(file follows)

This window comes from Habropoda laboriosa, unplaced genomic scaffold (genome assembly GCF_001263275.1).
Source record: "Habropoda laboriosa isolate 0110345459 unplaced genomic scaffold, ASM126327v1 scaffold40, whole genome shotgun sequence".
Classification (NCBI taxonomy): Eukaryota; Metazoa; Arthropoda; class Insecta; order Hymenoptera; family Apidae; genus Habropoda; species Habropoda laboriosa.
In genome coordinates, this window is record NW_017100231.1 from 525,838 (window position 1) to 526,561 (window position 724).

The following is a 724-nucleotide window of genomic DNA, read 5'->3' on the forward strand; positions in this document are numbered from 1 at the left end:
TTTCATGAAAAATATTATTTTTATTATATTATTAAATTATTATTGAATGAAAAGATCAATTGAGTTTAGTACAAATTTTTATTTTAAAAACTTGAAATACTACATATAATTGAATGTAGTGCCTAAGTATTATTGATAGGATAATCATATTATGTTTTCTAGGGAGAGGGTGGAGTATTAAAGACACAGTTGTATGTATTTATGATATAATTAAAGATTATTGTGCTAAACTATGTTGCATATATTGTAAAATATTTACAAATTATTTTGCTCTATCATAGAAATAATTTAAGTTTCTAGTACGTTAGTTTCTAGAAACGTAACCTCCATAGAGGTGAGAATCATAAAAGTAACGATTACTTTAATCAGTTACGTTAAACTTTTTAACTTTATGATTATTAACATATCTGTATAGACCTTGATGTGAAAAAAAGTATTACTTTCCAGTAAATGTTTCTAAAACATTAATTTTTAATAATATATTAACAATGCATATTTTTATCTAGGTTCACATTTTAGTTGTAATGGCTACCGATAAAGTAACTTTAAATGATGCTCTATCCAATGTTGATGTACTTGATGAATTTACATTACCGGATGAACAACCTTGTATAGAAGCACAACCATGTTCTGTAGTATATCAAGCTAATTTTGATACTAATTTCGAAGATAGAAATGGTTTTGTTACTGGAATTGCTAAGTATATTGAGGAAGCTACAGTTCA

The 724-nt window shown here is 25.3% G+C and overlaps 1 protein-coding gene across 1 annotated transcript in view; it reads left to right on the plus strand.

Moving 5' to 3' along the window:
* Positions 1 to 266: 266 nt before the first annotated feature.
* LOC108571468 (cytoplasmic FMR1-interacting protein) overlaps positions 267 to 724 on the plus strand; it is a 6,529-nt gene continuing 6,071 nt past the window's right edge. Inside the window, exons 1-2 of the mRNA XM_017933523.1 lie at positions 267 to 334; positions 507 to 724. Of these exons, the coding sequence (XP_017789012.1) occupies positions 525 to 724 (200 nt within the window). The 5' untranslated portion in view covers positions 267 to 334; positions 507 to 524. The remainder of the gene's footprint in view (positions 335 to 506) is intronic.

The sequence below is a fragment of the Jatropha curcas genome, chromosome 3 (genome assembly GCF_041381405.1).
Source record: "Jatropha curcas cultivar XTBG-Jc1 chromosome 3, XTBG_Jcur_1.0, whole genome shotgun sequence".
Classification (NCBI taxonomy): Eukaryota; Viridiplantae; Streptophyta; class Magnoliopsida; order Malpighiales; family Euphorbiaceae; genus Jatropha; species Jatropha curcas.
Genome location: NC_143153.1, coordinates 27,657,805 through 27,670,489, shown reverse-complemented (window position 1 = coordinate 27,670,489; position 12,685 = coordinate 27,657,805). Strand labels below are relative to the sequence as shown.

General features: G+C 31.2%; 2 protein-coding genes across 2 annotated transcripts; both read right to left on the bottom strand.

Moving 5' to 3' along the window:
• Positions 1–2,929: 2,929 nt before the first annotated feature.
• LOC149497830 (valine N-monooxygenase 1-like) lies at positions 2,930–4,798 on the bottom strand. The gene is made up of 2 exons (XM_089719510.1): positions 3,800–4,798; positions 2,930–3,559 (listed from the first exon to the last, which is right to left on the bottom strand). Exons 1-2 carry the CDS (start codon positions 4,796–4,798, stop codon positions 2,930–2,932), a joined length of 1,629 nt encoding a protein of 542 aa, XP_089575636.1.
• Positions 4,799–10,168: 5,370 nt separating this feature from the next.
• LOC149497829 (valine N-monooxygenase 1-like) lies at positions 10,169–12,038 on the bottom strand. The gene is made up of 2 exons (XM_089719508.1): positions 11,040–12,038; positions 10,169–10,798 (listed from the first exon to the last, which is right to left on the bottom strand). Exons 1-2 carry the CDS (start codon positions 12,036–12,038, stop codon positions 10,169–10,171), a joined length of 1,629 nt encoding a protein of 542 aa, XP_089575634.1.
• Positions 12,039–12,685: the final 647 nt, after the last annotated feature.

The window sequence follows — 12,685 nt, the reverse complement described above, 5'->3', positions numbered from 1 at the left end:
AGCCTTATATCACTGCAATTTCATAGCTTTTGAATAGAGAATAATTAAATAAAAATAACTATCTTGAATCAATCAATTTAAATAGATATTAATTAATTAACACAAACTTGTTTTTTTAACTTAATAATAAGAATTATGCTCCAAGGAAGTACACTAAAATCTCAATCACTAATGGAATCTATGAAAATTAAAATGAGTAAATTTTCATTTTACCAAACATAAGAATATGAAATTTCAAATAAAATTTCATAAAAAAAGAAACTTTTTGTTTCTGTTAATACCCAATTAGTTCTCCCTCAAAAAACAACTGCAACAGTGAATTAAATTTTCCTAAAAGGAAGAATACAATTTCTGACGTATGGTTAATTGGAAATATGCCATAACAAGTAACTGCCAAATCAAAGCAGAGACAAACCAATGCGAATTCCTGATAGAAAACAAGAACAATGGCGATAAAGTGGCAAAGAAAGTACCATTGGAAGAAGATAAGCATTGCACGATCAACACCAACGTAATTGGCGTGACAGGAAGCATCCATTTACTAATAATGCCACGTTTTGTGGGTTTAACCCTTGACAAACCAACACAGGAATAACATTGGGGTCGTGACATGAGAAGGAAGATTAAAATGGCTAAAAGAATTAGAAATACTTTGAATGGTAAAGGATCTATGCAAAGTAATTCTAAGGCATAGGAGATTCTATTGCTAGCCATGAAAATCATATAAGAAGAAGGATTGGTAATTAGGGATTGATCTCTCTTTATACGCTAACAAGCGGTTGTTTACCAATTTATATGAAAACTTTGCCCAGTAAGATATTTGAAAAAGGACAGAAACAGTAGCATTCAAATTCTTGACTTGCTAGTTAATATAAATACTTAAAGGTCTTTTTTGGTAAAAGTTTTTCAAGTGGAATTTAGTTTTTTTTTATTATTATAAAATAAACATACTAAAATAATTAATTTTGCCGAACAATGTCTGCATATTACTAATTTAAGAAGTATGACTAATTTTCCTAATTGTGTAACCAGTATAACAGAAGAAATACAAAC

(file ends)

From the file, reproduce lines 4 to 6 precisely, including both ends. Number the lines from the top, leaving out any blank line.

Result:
In genome coordinates, this window is record NW_017100231.1 from 525,838 (window position 1) to 526,561 (window position 724).

The following is a 724-nucleotide window of genomic DNA, read 5'->3' on the forward strand; positions in this document are numbered from 1 at the left end:
TTTCATGAAAAATATTATTTTTATTATATTATTAAATTATTATTGAATGAAAAGATCAATTGAGTTTAGTACAAATTTTTATTTTAAAAACTTGAAATACTACATATAATTGAATGTAGTGCCTAAGTATTATTGATAGGATAATCATATTATGTTTTCTAGGGAGAGGGTGGAGTATTAAAGACACAGTTGTATGTATTTATGATATAATTAAAGATTATTGTGCTAAACTATGTTGCATATATTGTAAAATATTTACAAATTATTTTGCTCTATCATAGAAATAATTTAAGTTTCTAGTACGTTAGTTTCTAGAAACGTAACCTCCATAGAGGTGAGAATCATAAAAGTAACGATTACTTTAATCAGTTACGTTAAACTTTTTAACTTTATGATTATTAACATATCTGTATAGACCTTGATGTGAAAAAAAGTATTACTTTCCAGTAAATGTTTCTAAAACATTAATTTTTAATAATATATTAACAATGCATATTTTTATCTAGGTTCACATTTTAGTTGTAATGGCTACCGATAAAGTAACTTTAAATGATGCTCTATCCAATGTTGATGTACTTGATGAATTTACATTACCGGATGAACAACCTTGTATAGAAGCACAACCATGTTCTGTAGTATATCAAGCTAATTTTGATACTAATTTCGAAGATAGAAATGGTTTTGTTACTGGAATTGCTAAGTATATTGAGGAAGCTACAGTTCA